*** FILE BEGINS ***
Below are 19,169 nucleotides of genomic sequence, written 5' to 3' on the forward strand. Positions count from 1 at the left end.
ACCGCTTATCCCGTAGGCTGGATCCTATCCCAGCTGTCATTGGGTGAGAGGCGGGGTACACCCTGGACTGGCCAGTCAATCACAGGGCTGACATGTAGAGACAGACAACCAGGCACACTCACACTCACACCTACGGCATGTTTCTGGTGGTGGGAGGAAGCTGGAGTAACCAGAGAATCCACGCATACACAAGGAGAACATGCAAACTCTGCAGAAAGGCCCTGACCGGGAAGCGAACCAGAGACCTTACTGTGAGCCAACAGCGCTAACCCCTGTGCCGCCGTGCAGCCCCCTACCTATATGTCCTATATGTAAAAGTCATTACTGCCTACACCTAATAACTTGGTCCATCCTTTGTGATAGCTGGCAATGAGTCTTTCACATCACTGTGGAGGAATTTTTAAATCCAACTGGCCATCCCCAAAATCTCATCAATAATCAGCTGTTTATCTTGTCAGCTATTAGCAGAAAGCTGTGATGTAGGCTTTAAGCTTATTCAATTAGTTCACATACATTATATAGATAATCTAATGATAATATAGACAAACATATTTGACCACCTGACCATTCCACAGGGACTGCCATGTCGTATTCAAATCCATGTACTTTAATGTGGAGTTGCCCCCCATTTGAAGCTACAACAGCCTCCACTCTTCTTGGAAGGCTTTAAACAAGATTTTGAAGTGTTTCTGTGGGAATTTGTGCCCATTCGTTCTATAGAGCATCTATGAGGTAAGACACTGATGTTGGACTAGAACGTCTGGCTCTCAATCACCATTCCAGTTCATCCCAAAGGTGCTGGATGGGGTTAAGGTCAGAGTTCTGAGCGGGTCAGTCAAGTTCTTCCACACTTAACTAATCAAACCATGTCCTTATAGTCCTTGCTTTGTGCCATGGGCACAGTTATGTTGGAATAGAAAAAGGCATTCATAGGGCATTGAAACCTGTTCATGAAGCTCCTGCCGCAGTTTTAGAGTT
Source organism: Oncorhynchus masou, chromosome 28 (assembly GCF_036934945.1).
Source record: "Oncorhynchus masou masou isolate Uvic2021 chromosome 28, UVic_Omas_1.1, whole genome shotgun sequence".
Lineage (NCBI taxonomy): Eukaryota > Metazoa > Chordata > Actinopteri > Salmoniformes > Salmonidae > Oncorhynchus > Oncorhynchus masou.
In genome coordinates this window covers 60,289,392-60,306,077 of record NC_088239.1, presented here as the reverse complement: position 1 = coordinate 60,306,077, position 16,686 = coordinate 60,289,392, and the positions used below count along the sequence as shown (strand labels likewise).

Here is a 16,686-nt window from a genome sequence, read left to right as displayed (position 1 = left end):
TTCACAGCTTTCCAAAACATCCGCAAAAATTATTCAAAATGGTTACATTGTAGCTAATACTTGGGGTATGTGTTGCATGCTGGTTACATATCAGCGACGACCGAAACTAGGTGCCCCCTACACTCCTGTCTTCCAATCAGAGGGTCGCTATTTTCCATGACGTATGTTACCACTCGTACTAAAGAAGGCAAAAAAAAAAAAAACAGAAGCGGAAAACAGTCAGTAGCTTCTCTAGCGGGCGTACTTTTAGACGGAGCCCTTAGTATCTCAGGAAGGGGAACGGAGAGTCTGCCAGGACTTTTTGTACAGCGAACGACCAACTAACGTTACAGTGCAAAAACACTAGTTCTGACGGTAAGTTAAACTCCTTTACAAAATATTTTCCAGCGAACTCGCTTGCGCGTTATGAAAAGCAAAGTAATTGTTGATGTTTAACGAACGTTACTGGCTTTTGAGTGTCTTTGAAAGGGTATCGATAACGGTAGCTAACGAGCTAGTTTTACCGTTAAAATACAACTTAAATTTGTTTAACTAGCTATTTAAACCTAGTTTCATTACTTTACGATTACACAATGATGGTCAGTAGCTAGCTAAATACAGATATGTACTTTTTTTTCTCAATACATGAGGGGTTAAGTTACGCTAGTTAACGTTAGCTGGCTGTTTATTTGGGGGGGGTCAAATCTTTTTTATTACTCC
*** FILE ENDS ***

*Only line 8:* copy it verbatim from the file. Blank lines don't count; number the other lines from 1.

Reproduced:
TTCACAGCTTTCCAAAACATCCGCAAAAATTATTCAAAATGGTTACATTGTAGCTAATACTTGGGGTATGTGTTGCATGCTGGTTACATATCAGCGACGACCGAAACTAGGTGCCCCCTACACTCCTGTCTTCCAATCAGAGGGTCGCTATTTTCCATGACGTATGTTACCACTCGTACTAAAGAAGGCAAAAAAAAAAAAAACAGAAGCGGAAAACAGTCAGTAGCTTCTCTAGCGGGCGTACTTTTAGACGGAGCCCTTAGTATCTCAGGAAGGGGAACGGAGAGTCTGCCAGGACTTTTTGTACAGCGAACGACCAACTAACGTTACAGTGCAAAAACACTAGTTCTGACGGTAAGTTAAACTCCTTTACAAAATATTTTCCAGCGAACTCGCTTGCGCGTTATGAAAAGCAAAGTAATTGTTGATGTTTAACGAACGTTACTGGCTTTTGAGTGTCTTTGAAAGGGTATCGATAACGGTAGCTAACGAGCTAGTTTTACCGTTAAAATACAACTTAAATTTGTTTAACTAGCTATTTAAACCTAGTTTCATTACTTTACGATTACACAATGATGGTCAGTAGCTAGCTAAATACAGATATGTACTTTTTTTTCTCAATACATGAGGGGTTAAGTTACGCTAGTTAACGTTAGCTGGCTGTTTATTTGGGGGGGGTCAAATCTTTTTTATTACTCC